JACKSON, Mich. — Jo Ankney hoisted up her sign, adorned with a map of a red-colored Michigan with the words “The Mitten for the Mitt” into the air repeatedly at an outdoor rally here Monday night, the last stop on the Michigan Republican Party’s “Believe in Michigan — Jobs First” bus tour.

Braving temperatures below 40 degrees outside the GOP’s campaign office for Republican presidential nominee Mitt Romney, she was there not only to back Romney’s candidacy but to champion his vision for the country. Ankney said she wanted voters to know that what worked for the state could work for the nation, a prominent theme of Monday night’s Romney rally.

In their last plea to Michigan voters on Election Day Eve, in a state that now seems less certain of a victory for President Barack Obama, Republican officials here reined in their criticisms of Obama and his failure to stimulate the economy.

Instead, they urged Michigan voters to look to the state’s turnaround under Republican Gov. Rick Snyder as a model for the change to expect under a possible Romney presidential administration.

Rounding out a list of speakers that included Republican National Committee chair Reince Priebus, Snyder — who has presided over what he claims to be a “reinvention” of the state through a method of “relentless positive action” — said Romney’s election would amount to a continuation of the state’s economic recovery.

“We’re on the path to a major comeback,” Snyder told the crowd of about 150 people. “Now is not the time to stop. Tomorrow decides the choice, are we going to act or are we going backwards? And we’re going ahead.”

Bill Schuette, the state’s Republican Attorney General, said that the successes of Snyder should continue to be reflected at the national level through the election of Romney.

“In Michigan, we’ve turned it around — we have an outstanding governor, and an outstanding lieutenant governor. And if you think about the qualities that Rick Snyder brought to Michigan, they’re the same qualities that Mitt Romney will bring to America.”

The rally, which lasted about 45 minutes, comes as polls in the state show a narrowing gap between Obama, who has long held a lead statewide, and Romney, who was raised in Bloomfield Hills, Mich., while his father George Romney served as governor from 1963 to 1969.

As the candidates swung through the roster of critical states in the election’s dying hours, surrogates for both candidates have canvassed the state, and both campaigns have elevated their rhetoric.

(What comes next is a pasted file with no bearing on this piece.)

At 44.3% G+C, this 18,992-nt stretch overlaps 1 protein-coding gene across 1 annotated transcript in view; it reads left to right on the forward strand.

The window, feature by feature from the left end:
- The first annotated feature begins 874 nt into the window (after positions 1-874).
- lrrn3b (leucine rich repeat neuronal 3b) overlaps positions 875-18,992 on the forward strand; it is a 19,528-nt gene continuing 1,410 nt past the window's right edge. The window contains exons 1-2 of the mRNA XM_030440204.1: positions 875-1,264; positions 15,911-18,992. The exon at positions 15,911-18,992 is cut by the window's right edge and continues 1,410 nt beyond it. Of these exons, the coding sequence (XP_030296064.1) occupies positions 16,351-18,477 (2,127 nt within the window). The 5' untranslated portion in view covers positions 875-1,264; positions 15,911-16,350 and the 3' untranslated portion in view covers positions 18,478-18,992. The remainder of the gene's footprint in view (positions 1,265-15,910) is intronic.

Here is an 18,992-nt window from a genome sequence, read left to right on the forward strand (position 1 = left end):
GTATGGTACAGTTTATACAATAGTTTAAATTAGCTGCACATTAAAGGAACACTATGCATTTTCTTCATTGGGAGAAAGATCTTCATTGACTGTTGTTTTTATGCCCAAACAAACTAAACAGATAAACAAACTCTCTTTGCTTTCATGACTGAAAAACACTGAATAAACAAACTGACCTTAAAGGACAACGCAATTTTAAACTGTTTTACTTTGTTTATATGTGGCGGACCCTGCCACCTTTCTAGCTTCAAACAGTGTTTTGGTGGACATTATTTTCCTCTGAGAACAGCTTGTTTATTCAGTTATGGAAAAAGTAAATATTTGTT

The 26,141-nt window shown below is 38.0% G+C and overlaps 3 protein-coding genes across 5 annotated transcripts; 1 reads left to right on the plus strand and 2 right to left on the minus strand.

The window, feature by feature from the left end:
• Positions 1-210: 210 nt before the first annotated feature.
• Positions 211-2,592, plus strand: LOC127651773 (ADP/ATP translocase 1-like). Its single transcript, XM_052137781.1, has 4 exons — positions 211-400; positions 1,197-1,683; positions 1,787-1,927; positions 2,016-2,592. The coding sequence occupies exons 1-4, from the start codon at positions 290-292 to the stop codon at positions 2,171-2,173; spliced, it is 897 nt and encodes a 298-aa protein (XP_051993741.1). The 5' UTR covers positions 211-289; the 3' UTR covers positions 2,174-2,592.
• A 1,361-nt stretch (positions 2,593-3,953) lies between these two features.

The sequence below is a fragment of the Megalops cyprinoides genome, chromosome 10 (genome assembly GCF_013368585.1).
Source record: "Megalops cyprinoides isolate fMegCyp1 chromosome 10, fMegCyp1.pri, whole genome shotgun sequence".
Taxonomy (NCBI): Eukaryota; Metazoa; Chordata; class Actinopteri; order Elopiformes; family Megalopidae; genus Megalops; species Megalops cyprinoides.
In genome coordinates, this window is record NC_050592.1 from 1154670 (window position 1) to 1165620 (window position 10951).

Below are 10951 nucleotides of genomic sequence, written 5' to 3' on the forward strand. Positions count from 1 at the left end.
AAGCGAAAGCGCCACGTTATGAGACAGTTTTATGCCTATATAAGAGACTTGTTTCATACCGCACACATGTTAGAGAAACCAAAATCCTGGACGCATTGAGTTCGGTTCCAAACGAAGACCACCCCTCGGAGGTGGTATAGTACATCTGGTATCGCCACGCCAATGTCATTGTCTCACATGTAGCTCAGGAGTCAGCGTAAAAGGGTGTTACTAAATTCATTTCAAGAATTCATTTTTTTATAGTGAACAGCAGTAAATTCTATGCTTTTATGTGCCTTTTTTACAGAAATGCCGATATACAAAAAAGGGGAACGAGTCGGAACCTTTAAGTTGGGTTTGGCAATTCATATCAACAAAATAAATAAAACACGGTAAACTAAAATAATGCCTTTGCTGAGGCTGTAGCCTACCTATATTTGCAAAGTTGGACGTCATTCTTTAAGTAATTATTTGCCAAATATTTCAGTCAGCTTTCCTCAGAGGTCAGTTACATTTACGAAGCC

Republican Lt. Gov. Brian Calley, who preceded Snyder as the second-to-last speaker, said Michigan voters would prove analysts wrong who have predicted a safe win in the state for Obama.

“I just can’t wait for 8 o’clock tomorrow to roll around, and then 9 o’clock to come and 10 o’clock to come and all of a sudden they’re not calling Michigan yet,” Calley said. “They’re all looking at Ohio, while we are winning the presidency of the United States.”

At the rally, the Republican speakers, again portrayed the election as a choice between two distinct visions for the country, following a trend ever since both parties held their nominating conventions earlier this fall.

Before U.S. Senatorial candidate Pete Hoekstra criticized Obama for his handling of the Sept. 11 terrorist attack on the American consulate in Benghazi, Libya, George Romney, a nephew of the Republican presidential nominee, told the audience Mitt Romney would fix the economic woes he said Obama’s policies have only worsened.

George Romney recalled an instance at the 2002 Winter Olympics in Salt Lake City, Utah, which Mitt Romney ran, when he directed traffic when a backlog of cars threatened to prevent people from attending some of the events.

He said the affair illustrates that Mitt Romney has a knack for stepping up through adversity and seizing the moment.

At the rally here in Jackson, and a stop in Ann Arbor attended by two of Mitt Romney’s sons, Matt and Josh Romney, an hour earlier, members of the University’s chapter of the College Republicans said they thought this was Romney’s moment, and that the candidate’s strength in Michigan would boost him to a national victory.

LSA senior Matt Jones, state chair of Students for Romney, said Priebus’s appearance in Michigan, as opposed to other contested states like Pennsylvania, shows that the state will be closer than originally projected.

“We feel that Michigan’s in play, we really do. I know that a lot of people are counting out the state, but … everyone is acknowledging that Republicans are far more energized to vote than the Democrats are,” Jones said in an interview after the bus stop in Jackson. “We think Michigan is absolutely in play, and we think that if Michigan goes red, then the whole national election will probably go our way.”

Members of the College Republicans at the Ann Arbor stop were equally confident about Romney’s prospects.

LSA senior Brian Koziara, a senior adviser to the group, said after the event that the group will continue to make last-minute get out the vote efforts, including making calls during the duration of the evening at the Washtenaw County office.

“The work that they’ve been doing to elect Mitt Romney and Paul Ryan as president and vice president and elect Republicans up and down the ticket is just momentous and we’re really looking forward to a victory tomorrow night,” Koziara said.

While Snyder congratulated voters on their work to elect Romney over the past 18 months of the campaign, he urged voters to work up until the closing of the polls to ensure Romney’s election.

“We need to go out of here not just saying this is a rally, but this was a rally that there’s still tomorrow,” Snyder said.

Managing News Editor Bethany Biron contributed reporting from Ann Arbor.

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